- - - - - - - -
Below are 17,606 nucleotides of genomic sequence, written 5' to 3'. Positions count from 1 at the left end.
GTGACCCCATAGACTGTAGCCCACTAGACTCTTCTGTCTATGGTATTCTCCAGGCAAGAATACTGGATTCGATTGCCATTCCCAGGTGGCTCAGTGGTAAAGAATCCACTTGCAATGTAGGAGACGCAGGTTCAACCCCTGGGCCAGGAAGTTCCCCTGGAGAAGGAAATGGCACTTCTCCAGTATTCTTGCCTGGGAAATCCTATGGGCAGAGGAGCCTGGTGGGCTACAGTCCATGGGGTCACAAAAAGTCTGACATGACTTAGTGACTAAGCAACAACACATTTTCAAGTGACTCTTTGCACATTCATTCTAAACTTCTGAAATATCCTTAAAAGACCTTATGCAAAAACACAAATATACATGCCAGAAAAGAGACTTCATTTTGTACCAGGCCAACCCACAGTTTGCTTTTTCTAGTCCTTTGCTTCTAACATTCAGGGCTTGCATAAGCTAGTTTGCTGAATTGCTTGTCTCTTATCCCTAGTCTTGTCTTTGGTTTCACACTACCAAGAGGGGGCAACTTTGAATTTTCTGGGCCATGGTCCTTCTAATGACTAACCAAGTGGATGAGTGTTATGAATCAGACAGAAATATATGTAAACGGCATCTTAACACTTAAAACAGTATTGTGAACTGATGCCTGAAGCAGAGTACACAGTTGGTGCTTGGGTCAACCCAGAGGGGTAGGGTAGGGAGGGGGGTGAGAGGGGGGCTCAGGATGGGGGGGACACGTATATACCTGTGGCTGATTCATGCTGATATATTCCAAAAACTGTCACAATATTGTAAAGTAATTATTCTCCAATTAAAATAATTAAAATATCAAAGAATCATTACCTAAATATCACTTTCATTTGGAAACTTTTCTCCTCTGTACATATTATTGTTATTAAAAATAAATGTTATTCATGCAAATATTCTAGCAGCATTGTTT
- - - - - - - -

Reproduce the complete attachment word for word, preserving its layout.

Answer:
Below are 17,606 nucleotides of genomic sequence, written 5' to 3'. Positions count from 1 at the left end.
GTGACCCCATAGACTGTAGCCCACTAGACTCTTCTGTCTATGGTATTCTCCAGGCAAGAATACTGGATTCGATTGCCATTCCCAGGTGGCTCAGTGGTAAAGAATCCACTTGCAATGTAGGAGACGCAGGTTCAACCCCTGGGCCAGGAAGTTCCCCTGGAGAAGGAAATGGCACTTCTCCAGTATTCTTGCCTGGGAAATCCTATGGGCAGAGGAGCCTGGTGGGCTACAGTCCATGGGGTCACAAAAAGTCTGACATGACTTAGTGACTAAGCAACAACACATTTTCAAGTGACTCTTTGCACATTCATTCTAAACTTCTGAAATATCCTTAAAAGACCTTATGCAAAAACACAAATATACATGCCAGAAAAGAGACTTCATTTTGTACCAGGCCAACCCACAGTTTGCTTTTTCTAGTCCTTTGCTTCTAACATTCAGGGCTTGCATAAGCTAGTTTGCTGAATTGCTTGTCTCTTATCCCTAGTCTTGTCTTTGGTTTCACACTACCAAGAGGGGGCAACTTTGAATTTTCTGGGCCATGGTCCTTCTAATGACTAACCAAGTGGATGAGTGTTATGAATCAGACAGAAATATATGTAAACGGCATCTTAACACTTAAAACAGTATTGTGAACTGATGCCTGAAGCAGAGTACACAGTTGGTGCTTGGGTCAACCCAGAGGGGTAGGGTAGGGAGGGGGGTGAGAGGGGGGCTCAGGATGGGGGGGACACGTATATACCTGTGGCTGATTCATGCTGATATATTCCAAAAACTGTCACAATATTGTAAAGTAATTATTCTCCAATTAAAATAATTAAAATATCAAAGAATCATTACCTAAATATCACTTTCATTTGGAAACTTTTCTCCTCTGTACATATTATTGTTATTAAAAATAAATGTTATTCATGCAAATATTCTAGCAGCATTGTTT